If gratitude journaling isn’t your thing, read this.

A friend once told me that she wouldn’t feel guilty about behaviors that she knew she wouldn’t stop; I got to a point on my spiritual journey where I settled on something similar:

I wouldn’t feel anxious for not doing behaviors that I knew I wouldn’t sustain.

Basically, I was done with freaking out about not actively practicing gratitude, which the likes of Oprah and friends who seemingly enjoy their lives say makes all the difference in making a difference in one’s life.

To stop the freak outs, it became clear that I needed to do one of two things: practice gratitude consistently or make peace with blowing it off.

But that choice wasn’t an easy one.

On one hand, I believed Oprah and her posse. On the other hand, gratitude journaling just wasn’t my thing—my attempts defeated the point because I’d end up feeling more annoyed about doing something by rote every day than feeling thankful for things in my life.

And stuck staring at those hands is where I stayed for too long, as if listing things I’m thankful for is the only way to say thank you to God/the universe.

In my recent T is for Thank You post, I wrote that I had more to say about practicing gratitude, and here’s where I’m following through. Like I said before, singing is a way of saying thank you, but singing can be especially hard when we’re hurting, so I bought a book for other ideas.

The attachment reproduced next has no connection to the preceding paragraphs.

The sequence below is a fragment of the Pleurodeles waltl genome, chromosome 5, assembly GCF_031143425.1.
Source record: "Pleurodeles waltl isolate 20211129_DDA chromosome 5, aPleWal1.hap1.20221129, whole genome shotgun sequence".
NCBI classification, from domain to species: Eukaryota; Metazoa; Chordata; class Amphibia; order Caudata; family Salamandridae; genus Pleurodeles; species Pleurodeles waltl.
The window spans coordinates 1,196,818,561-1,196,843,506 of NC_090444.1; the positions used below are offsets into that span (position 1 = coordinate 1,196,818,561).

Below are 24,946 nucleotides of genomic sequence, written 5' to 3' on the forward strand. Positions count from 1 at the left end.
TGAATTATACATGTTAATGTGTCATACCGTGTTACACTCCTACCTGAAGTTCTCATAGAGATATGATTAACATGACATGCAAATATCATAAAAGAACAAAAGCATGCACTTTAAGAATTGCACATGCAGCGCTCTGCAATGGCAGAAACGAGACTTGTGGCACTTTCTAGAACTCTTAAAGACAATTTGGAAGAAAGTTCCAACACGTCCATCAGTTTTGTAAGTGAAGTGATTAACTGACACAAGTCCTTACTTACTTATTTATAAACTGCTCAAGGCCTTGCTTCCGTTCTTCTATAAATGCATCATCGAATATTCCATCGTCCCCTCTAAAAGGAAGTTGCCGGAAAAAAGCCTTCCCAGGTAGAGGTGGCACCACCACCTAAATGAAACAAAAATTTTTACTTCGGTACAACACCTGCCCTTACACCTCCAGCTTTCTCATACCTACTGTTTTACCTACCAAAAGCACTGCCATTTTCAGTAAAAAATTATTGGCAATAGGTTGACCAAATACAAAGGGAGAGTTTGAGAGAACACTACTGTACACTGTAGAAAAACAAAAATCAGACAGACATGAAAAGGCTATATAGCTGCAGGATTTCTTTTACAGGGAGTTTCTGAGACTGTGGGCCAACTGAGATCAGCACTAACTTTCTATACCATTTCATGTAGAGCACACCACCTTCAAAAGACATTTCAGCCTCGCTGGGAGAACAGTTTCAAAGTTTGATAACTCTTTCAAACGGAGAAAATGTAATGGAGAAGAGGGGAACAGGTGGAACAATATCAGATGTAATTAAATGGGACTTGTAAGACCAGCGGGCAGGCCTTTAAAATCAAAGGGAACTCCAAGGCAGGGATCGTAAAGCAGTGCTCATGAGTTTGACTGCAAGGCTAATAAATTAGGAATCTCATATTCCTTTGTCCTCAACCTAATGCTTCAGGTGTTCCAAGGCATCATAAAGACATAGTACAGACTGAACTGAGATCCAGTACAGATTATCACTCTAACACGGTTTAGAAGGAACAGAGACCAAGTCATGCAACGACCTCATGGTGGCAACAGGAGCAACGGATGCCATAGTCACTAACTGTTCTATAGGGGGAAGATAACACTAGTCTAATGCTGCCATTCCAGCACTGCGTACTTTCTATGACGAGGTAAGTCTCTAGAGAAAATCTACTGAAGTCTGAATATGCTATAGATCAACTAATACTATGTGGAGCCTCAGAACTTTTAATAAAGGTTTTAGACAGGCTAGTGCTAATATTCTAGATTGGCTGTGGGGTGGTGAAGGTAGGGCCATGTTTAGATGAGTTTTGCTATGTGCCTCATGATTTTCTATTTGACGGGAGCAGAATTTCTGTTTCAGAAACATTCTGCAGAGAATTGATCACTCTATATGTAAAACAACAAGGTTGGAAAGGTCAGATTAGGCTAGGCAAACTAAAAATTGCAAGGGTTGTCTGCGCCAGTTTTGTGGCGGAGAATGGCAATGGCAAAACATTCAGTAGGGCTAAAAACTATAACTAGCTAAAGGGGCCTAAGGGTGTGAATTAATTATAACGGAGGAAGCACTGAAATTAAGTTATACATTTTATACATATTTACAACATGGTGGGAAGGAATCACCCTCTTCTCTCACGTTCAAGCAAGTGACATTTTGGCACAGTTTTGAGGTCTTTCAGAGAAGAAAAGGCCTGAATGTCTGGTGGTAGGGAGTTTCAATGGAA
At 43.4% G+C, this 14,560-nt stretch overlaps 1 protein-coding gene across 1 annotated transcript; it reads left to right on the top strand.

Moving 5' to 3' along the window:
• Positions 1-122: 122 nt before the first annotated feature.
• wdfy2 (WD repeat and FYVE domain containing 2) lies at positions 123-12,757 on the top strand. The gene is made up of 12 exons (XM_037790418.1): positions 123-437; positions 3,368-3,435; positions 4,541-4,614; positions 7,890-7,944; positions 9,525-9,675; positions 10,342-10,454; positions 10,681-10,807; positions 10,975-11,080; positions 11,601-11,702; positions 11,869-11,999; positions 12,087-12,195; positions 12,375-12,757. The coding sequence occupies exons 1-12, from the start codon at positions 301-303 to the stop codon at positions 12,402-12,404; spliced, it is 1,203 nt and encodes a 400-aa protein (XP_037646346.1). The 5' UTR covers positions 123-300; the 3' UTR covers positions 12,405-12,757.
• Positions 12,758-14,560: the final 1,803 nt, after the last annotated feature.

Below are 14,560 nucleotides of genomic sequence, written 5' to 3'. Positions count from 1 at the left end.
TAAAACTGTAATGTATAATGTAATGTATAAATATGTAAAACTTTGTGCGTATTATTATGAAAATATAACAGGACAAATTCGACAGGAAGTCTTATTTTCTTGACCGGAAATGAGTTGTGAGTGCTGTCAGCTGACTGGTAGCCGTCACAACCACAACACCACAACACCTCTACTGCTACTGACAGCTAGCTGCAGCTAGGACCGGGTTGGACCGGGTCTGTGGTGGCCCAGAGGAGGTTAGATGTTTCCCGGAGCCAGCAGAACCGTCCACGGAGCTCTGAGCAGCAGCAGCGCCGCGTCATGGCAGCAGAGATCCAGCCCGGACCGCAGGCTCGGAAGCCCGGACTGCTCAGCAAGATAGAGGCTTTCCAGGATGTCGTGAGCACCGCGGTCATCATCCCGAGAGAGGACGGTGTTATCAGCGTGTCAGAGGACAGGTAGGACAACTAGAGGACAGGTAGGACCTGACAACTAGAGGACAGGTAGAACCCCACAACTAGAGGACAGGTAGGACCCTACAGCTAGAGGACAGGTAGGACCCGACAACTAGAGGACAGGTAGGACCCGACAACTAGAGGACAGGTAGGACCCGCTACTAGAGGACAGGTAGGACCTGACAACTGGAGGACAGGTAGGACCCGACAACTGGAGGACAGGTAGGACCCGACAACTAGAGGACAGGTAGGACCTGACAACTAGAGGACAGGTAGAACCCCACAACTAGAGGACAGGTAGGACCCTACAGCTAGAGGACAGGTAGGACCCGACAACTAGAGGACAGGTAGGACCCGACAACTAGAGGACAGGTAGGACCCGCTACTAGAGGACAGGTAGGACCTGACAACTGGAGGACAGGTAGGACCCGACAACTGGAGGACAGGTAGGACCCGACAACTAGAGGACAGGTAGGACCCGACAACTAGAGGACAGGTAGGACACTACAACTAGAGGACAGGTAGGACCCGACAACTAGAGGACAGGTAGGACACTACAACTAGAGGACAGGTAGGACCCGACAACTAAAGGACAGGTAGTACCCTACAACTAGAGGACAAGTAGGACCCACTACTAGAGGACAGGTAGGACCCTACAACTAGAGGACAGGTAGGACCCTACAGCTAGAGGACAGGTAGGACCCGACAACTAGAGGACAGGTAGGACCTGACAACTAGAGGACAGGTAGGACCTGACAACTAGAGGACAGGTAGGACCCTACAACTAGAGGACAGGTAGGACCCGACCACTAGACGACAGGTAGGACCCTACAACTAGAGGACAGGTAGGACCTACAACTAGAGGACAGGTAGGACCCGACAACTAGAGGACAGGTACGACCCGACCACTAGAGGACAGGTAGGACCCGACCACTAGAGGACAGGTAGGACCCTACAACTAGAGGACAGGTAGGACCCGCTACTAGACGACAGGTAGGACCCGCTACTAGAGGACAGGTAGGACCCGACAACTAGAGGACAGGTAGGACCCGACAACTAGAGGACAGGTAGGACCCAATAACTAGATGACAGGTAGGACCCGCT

Maybe I’m just ornery, but the exercises in the book—Gratitude Works!: A 21-Day Program for Creating Emotional Prosperity—didn’t do it for me either. But reading the book had been perfect: it helped me see that I’d been practicing gratitude without knowing it.

From what I understood…

If you strive to use your gifts, you are, in effect, saying thank you for those gifts.

Aww hell, I thought as I read, then I’m not so bad—not only did I put much effort into honing my talents, like spending hours upon hours on improving my writing, I’d endured major tough times trying to put my talents to better use.

My problem wasn’t ingratitude per se, but failing to see how I’d been thankful all along.

When I revel in seeing cardinals—impossibly cute with red mohawks or orange beaks—I am, in effect, saying “thank you God” for these creatures.

When I pack my plate with kale and pass on overindulging (regularly) on plantain chips and brownies, I am, in effect, saying “thank you God” for my body.

New Thought minister Michael Bernard Beckwith says…

Gratitude is how we let new things into our lives.

If that’s something you’d like to do, a quick Google search of “gratitude science” will lead you to any number of websites offering tools to help. I might get to those sites one day, but for now I’m looking forward to new bursts of wellbeing by looking backward:

Just as I revel in cardinals and healthy(ish) eating to express gratitude for gifts in my life, I’m sure I do other things that equally say, “thank you.”

BUT, they’re not at the forefront of my mind.

So…my gratitude practice for now will be finding them. And once I do, I’ll probably jot them down from time to time ‘cause it turns out that occasional gratitude journaling (1-2 times a week) boost happiness better than doing it more frequently.

Well, that’s what the scientists say, anyway.